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My textbook seems to be making a big leap when trying to prove the change of base formula for logarithms. If someone could help clear this up it would be very appreciated.

It starts with:

$b^{x \log_b(a)}$

and uses the power rule to get:

$b^{x \log_b(a)} = b^{\log_b (a^x)}$

And it equates all this to:

$b^{x \log_b(a)} = b^{\log_b(a^x)} = a^x$

Okay, I get it up to here, but then for me it leaps from that to this:

$$\log_a(x)\cdot \log_b(a) = \log_b(a^{\log_a(x)}) = \log_b(x)$$

And it says that divide through by $\log_b(a)$ to get the result.

What precisely has happened here? Could someone walk me through this step-by-step?

Thank you.

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    $\begingroup$ I think, as long as you have the power rule, the last equation stands on its own. The first step is just the power rule, and the second comes from the definition of logarithm. $\endgroup$ – Henry Swanson Nov 13 '13 at 21:31
  • $\begingroup$ @HenrySwanson, how does it go from this: ${b^{x{{\log }_b}(a)}} = {b^{{{\log }_b}({a^x})}} = {a^x}$ , to this: ${\log _a}(x)\cdot \log{_b}(a) = {\log _b}({a^{{{\log }_a}(x)}}) = {\log _b}(x)$ ? $\endgroup$ – seeker Nov 13 '13 at 21:35
  • $\begingroup$ No idea. The first part seems to be unnecessary. $\endgroup$ – Henry Swanson Nov 13 '13 at 22:05
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I would emphasize these sorts of things: $$ b^{\log_b t} = t $$ and $$ \log_b (b^t) = t. $$

Your third line says $$ b^{x \log_b a} = a^x. $$ I would take $\log_b$ of both sides to get the one i actually remember $$ \color{magenta}{ \log_b \left( a^x \right) = x \log_b a }. $$ That is, to take log with an exponent, pull the exponent in front and apply the log to what remains.

To match up (eventually) with your text, let me replace theletter $x$ with a letter $t,$ for $$ \color{red}{ \log_b \left( a^t \right) = t \log_b a }. $$ Now, make the purely algebraic substitution $$ \color{red}{ t = \log_a x }. $$ $$ \color{red}{ \log_b \left( a^{\log_a x} \right) = \log_a x \; \; \log_b a }. $$ However, $$ \color{red}{ a^{\log_a x} = x}.$$ So $$ \color{green}{ \log_b \left( x \right) = \log_a x \; \; \log_b a }. $$ Or $$ \color{magenta}{ \log_a x = \; \; \frac{\log_b x}{\log_b a} }. $$ Notice how the $b$'s seem to cancel in the fraction on the right hand side. Something to help remember.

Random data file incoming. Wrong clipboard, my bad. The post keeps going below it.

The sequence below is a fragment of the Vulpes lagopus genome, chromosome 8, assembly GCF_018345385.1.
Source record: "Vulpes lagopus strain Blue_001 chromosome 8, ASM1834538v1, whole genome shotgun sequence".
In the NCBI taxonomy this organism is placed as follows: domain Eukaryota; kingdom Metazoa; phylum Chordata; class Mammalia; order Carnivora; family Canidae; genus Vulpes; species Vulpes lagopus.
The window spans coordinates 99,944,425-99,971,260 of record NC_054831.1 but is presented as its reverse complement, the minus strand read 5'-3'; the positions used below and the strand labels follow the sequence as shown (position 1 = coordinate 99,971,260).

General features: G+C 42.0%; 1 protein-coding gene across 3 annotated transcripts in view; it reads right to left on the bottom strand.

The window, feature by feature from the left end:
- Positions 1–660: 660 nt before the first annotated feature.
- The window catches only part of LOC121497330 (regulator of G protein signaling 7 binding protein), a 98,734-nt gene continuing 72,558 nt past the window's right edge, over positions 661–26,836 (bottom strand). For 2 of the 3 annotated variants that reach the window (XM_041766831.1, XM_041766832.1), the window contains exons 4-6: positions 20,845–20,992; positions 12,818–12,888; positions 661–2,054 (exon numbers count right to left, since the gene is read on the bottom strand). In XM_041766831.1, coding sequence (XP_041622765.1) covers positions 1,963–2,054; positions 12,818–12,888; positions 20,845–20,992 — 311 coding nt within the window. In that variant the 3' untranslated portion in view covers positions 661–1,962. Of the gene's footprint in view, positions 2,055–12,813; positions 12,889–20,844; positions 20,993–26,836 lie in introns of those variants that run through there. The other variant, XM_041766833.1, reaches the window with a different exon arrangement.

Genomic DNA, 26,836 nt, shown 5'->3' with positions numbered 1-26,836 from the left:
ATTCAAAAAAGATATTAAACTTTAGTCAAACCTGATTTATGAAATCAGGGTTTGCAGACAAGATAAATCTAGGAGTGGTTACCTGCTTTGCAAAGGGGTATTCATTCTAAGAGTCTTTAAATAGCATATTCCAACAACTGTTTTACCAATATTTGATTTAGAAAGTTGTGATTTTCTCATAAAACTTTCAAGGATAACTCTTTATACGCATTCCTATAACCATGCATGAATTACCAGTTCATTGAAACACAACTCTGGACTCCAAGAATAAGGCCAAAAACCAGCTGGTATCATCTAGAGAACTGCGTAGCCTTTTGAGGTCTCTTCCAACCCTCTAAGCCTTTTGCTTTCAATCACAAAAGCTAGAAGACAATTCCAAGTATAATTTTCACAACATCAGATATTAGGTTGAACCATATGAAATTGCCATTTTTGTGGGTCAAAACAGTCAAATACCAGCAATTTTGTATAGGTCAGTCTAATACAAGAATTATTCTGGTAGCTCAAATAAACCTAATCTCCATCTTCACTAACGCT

For example, with $a=4,b=2,x=64,$ we see $$ 3 = \log_4 64 = \frac{\log_2 64}{\log_2 4} = \frac{6}{2} = 3 $$

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  • $\begingroup$ Wow, I was expected to string that together from the terse explanation provided in the book? Crazy! Thanks a lot @WillJagy $\endgroup$ – seeker Nov 13 '13 at 22:04
  • $\begingroup$ @Assad, I don't know what is expected of you. I encourage you to write down my first two lines, which are both directions of "exponentiation and logarithm are inverse functions," with my fourth line, $\log_b (a^x) = x \log_b a,$ and try to repeat the derivation of the final result. I used extra letters, that helps a little. $\endgroup$ – Will Jagy Nov 13 '13 at 22:13
  • $\begingroup$ Thank you for your help, I'd have been stuck on this the whole day otherwise! $\endgroup$ – seeker Nov 13 '13 at 22:17
  • $\begingroup$ A quick question, what do you mean by 'purely algebraic substitution'? $\endgroup$ – seeker Nov 25 '13 at 19:57
  • $\begingroup$ Assad, I believe I was emphasizing that no interpretation was used at that step, I just put in a new value for $t.$ $\endgroup$ – Will Jagy Nov 25 '13 at 20:36
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$aLog\left( x \right) = Log\left( {{x^a}} \right)$ according to the rules of logarithms. Also, ${a^{Lo{g_a}x}} = x$. I think that this gets you there. Pretty much what Harry said, but with equations.

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